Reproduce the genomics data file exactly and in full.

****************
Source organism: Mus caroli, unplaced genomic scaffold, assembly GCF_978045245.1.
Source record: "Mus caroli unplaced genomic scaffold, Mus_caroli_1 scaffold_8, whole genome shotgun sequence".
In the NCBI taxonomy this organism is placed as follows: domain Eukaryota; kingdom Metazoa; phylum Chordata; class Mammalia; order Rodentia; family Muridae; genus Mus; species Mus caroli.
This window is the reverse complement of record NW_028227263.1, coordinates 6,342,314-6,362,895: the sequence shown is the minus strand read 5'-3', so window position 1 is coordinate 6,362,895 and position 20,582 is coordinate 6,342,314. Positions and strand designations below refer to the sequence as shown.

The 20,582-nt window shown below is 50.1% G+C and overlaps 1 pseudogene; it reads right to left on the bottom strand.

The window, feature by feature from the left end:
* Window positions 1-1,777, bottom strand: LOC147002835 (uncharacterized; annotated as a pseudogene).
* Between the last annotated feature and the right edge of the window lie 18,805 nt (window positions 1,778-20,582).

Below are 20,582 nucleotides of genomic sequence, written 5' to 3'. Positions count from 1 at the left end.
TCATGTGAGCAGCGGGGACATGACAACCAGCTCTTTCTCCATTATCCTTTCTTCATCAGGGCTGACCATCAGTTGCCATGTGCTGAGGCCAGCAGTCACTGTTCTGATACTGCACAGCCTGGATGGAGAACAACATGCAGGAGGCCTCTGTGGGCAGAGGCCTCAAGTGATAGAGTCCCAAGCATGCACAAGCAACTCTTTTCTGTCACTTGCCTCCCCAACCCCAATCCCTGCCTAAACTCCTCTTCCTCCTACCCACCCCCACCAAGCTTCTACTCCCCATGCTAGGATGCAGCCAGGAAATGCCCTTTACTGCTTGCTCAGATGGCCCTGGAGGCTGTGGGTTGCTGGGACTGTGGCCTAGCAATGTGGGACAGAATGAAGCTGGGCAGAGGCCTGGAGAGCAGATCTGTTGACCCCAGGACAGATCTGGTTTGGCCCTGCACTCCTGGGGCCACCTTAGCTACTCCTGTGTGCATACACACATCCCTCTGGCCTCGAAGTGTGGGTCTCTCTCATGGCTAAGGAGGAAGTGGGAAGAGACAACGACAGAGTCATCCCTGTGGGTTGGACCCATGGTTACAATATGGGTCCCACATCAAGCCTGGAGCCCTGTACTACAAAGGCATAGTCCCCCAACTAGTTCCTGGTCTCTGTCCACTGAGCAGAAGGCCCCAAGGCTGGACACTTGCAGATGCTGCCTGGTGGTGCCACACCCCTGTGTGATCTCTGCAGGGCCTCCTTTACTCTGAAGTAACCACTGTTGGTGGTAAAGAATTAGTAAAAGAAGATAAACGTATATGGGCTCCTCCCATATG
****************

Source organism: Mus caroli, unplaced genomic scaffold, assembly GCF_978045245.1.
Source record: "Mus caroli unplaced genomic scaffold, Mus_caroli_1 scaffold_8, whole genome shotgun sequence".
In the NCBI taxonomy this organism is placed as follows: domain Eukaryota; kingdom Metazoa; phylum Chordata; class Mammalia; order Rodentia; family Muridae; genus Mus; species Mus caroli.
This window is the reverse complement of record NW_028227263.1, coordinates 6,342,314-6,362,895: the sequence shown is the minus strand read 5'-3', so window position 1 is coordinate 6,362,895 and position 20,582 is coordinate 6,342,314. Positions and strand designations below refer to the sequence as shown.

The 20,582-nt window shown below is 50.1% G+C and overlaps 1 pseudogene; it reads right to left on the bottom strand.

The window, feature by feature from the left end:
* Window positions 1-1,777, bottom strand: LOC147002835 (uncharacterized; annotated as a pseudogene).
* Between the last annotated feature and the right edge of the window lie 18,805 nt (window positions 1,778-20,582).

Below are 20,582 nucleotides of genomic sequence, written 5' to 3'. Positions count from 1 at the left end.
TCATGTGAGCAGCGGGGACATGACAACCAGCTCTTTCTCCATTATCCTTTCTTCATCAGGGCTGACCATCAGTTGCCATGTGCTGAGGCCAGCAGTCACTGTTCTGATACTGCACAGCCTGGATGGAGAACAACATGCAGGAGGCCTCTGTGGGCAGAGGCCTCAAGTGATAGAGTCCCAAGCATGCACAAGCAACTCTTTTCTGTCACTTGCCTCCCCAACCCCAATCCCTGCCTAAACTCCTCTTCCTCCTACCCACCCCCACCAAGCTTCTACTCCCCATGCTAGGATGCAGCCAGGAAATGCCCTTTACTGCTTGCTCAGATGGCCCTGGAGGCTGTGGGTTGCTGGGACTGTGGCCTAGCAATGTGGGACAGAATGAAGCTGGGCAGAGGCCTGGAGAGCAGATCTGTTGACCCCAGGACAGATCTGGTTTGGCCCTGCACTCCTGGGGCCACCTTAGCTACTCCTGTGTGCATACACACATCCCTCTGGCCTCGAAGTGTGGGTCTCTCTCATGGCTAAGGAGGAAGTGGGAAGAGACAACGACAGAGTCATCCCTGTGGGTTGGACCCATGGTTACAATATGGGTCCCACATCAAGCCTGGAGCCCTGTACTACAAAGGCATAGTCCCCCAACTAGTTCCTGGTCTCTGTCCACTGAGCAGAAGGCCCCAAGGCTGGACACTTGCAGATGCTGCCTGGTGGTGCCACACCCCTGTGTGATCTCTGCAGGGCCTCCTTTACTCTGAAGTAACCACTGTTGGTGGTAAAGAATTAGTAAAAGAAGATAAACGTATATGGGCTCCTCCCATATG